Republicans tout spending caps as government hits debt limit

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"While some have suggested it will be catastrophic if Congress does not vote to increase the debt ceiling, I believe it will be more damaging if Congress allows this seminal moment to pass us by without finally getting our fiscal house in order," Corker said in a statement Monday. "Before the debt ceiling is raised, Congress must put in place an enforceable mechanism like the CAP Act to slash unsustainable spending."

Corker's plan would set a cap on discretionary and mandatory spending, which would eventually lower the current spending rate of 24.7 percent of the nation's gross domestic product (GDP) to 20.6 percent. If lawmakers fail to meet that cap, the Office of Management and Budget (OMB) would be required to make cuts throughout the federal budget to meet the prescribed limit.

Meanwhile, Kingston, who chairs the agriculture subcommittee on the House Appropriations Committee, said hitting the debt limit showed it was time to return to fiscal restraint.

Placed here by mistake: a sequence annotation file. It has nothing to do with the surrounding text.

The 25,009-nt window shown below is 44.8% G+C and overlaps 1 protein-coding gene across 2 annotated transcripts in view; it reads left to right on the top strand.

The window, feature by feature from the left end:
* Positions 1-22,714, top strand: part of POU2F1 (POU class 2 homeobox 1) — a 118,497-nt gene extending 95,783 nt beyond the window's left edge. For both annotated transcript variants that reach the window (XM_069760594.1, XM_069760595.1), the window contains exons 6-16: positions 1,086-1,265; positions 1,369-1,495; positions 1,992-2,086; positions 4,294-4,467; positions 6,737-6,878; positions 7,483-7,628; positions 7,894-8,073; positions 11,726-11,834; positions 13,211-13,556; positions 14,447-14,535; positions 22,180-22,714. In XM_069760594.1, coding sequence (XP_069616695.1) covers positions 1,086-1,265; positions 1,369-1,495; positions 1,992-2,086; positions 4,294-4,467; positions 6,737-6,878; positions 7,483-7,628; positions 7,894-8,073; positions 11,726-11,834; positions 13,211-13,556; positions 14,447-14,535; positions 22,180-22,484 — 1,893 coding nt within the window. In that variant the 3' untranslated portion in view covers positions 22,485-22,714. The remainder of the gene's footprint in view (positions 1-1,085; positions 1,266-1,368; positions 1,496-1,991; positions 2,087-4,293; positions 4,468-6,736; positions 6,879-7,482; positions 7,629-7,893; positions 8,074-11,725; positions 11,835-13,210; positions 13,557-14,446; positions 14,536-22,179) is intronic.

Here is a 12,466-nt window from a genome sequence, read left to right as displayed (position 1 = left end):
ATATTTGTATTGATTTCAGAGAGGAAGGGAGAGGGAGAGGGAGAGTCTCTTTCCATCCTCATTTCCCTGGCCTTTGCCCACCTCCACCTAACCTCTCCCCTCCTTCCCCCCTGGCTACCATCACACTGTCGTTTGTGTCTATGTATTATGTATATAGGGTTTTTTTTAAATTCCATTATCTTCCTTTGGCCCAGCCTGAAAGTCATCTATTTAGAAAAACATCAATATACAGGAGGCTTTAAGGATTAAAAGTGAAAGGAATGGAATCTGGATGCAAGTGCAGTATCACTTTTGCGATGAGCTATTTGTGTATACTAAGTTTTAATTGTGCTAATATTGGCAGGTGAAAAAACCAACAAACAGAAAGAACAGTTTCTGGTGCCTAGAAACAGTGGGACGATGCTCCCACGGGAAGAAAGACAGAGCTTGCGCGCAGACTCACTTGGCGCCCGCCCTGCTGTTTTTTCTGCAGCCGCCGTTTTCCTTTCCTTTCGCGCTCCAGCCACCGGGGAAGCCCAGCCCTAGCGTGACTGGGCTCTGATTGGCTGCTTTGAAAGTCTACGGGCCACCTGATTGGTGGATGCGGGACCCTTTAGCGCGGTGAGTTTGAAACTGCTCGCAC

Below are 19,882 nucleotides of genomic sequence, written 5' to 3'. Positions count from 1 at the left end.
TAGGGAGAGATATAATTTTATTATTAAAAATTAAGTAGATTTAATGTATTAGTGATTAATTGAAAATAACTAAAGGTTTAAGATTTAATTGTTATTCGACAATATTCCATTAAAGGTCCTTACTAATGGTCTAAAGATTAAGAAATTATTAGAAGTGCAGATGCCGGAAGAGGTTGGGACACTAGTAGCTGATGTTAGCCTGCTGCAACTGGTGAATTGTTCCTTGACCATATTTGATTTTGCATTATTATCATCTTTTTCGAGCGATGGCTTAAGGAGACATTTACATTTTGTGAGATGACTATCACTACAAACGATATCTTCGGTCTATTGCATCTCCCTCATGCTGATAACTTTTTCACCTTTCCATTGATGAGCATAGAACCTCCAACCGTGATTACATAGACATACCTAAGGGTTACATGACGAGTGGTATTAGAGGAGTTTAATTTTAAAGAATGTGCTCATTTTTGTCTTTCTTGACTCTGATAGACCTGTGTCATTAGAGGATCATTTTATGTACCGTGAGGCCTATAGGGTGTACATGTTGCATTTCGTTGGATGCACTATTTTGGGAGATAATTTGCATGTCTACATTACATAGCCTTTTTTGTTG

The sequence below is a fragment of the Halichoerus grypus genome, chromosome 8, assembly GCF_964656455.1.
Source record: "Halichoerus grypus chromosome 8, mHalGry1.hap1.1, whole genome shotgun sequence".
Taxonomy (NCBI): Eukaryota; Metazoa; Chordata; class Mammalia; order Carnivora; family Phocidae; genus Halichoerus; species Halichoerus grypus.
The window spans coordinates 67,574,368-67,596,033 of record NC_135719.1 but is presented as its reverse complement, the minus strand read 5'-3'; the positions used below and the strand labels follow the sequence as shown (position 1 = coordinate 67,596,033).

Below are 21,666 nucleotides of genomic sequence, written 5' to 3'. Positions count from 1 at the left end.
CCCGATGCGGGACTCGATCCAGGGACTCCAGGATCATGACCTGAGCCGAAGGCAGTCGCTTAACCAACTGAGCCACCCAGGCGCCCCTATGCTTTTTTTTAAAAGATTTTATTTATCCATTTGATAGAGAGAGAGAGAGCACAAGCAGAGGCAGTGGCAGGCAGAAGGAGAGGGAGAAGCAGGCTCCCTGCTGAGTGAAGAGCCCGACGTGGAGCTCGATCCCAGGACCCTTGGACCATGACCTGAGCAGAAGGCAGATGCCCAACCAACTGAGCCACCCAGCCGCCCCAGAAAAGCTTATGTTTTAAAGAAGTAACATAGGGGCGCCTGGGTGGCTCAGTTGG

"How can we achieve that?" Kingston's office wrote on his official blog. "By implementing the plan Jack introduced last week. ... It's common sense and it should be taken up immediately."

Kingston's plan would go even further than Corker's, capping spending at 18 percent of GDP. Like Corker's plan, it would also require OMB to make across-the-board cuts to get spending to meet that cap if lawmakers cannot. Both proposals would require a two-thirds majority in Congress to override the caps.

Treasury Secretary Timothy Geithner informed Congress on Monday that he was cutting back investments in two government employee pension funds as the government entered a "debt issuance suspension period" due to hitting the debt limit. He also used the opportunity to reiterate his call on Congress to raise the debt ceiling quickly, so as to avoid "catastrophic economic consequences."